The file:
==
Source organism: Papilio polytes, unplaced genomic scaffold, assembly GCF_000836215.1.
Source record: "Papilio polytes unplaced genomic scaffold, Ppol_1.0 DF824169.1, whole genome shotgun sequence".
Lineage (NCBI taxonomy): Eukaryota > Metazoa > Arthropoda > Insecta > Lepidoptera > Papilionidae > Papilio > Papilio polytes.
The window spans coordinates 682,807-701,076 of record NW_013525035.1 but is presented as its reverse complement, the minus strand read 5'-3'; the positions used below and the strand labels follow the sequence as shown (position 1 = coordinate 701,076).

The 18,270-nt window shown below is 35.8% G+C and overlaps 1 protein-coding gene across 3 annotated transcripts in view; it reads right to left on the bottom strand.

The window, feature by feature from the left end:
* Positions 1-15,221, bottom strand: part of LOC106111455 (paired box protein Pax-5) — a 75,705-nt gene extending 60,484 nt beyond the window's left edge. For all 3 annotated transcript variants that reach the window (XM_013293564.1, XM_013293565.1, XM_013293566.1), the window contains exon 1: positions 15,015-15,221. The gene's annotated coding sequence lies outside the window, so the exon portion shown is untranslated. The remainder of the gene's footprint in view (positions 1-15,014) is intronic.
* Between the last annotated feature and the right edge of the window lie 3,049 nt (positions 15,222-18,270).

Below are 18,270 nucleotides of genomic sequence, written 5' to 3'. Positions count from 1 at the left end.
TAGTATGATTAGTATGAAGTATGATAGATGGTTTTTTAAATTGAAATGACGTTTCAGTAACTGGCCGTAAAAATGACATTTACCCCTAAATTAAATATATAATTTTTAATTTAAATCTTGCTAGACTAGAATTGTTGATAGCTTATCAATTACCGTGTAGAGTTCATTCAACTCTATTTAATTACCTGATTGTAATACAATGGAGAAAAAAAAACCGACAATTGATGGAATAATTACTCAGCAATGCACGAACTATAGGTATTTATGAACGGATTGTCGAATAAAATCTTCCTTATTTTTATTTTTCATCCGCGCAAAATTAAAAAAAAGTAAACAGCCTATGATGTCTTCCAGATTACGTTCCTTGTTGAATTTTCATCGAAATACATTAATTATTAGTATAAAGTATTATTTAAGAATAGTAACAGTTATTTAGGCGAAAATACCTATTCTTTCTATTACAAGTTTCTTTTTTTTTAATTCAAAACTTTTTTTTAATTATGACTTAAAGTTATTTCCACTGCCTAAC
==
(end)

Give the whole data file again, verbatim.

Source organism: Papilio polytes, unplaced genomic scaffold, assembly GCF_000836215.1.
Source record: "Papilio polytes unplaced genomic scaffold, Ppol_1.0 DF824169.1, whole genome shotgun sequence".
Lineage (NCBI taxonomy): Eukaryota > Metazoa > Arthropoda > Insecta > Lepidoptera > Papilionidae > Papilio > Papilio polytes.
The window spans coordinates 682,807-701,076 of record NW_013525035.1 but is presented as its reverse complement, the minus strand read 5'-3'; the positions used below and the strand labels follow the sequence as shown (position 1 = coordinate 701,076).

The 18,270-nt window shown below is 35.8% G+C and overlaps 1 protein-coding gene across 3 annotated transcripts in view; it reads right to left on the bottom strand.

The window, feature by feature from the left end:
* Positions 1-15,221, bottom strand: part of LOC106111455 (paired box protein Pax-5) — a 75,705-nt gene extending 60,484 nt beyond the window's left edge. For all 3 annotated transcript variants that reach the window (XM_013293564.1, XM_013293565.1, XM_013293566.1), the window contains exon 1: positions 15,015-15,221. The gene's annotated coding sequence lies outside the window, so the exon portion shown is untranslated. The remainder of the gene's footprint in view (positions 1-15,014) is intronic.
* Between the last annotated feature and the right edge of the window lie 3,049 nt (positions 15,222-18,270).

Below are 18,270 nucleotides of genomic sequence, written 5' to 3'. Positions count from 1 at the left end.
TAGTATGATTAGTATGAAGTATGATAGATGGTTTTTTAAATTGAAATGACGTTTCAGTAACTGGCCGTAAAAATGACATTTACCCCTAAATTAAATATATAATTTTTAATTTAAATCTTGCTAGACTAGAATTGTTGATAGCTTATCAATTACCGTGTAGAGTTCATTCAACTCTATTTAATTACCTGATTGTAATACAATGGAGAAAAAAAAACCGACAATTGATGGAATAATTACTCAGCAATGCACGAACTATAGGTATTTATGAACGGATTGTCGAATAAAATCTTCCTTATTTTTATTTTTCATCCGCGCAAAATTAAAAAAAAGTAAACAGCCTATGATGTCTTCCAGATTACGTTCCTTGTTGAATTTTCATCGAAATACATTAATTATTAGTATAAAGTATTATTTAAGAATAGTAACAGTTATTTAGGCGAAAATACCTATTCTTTCTATTACAAGTTTCTTTTTTTTTAATTCAAAACTTTTTTTTAATTATGACTTAAAGTTATTTCCACTGCCTAAC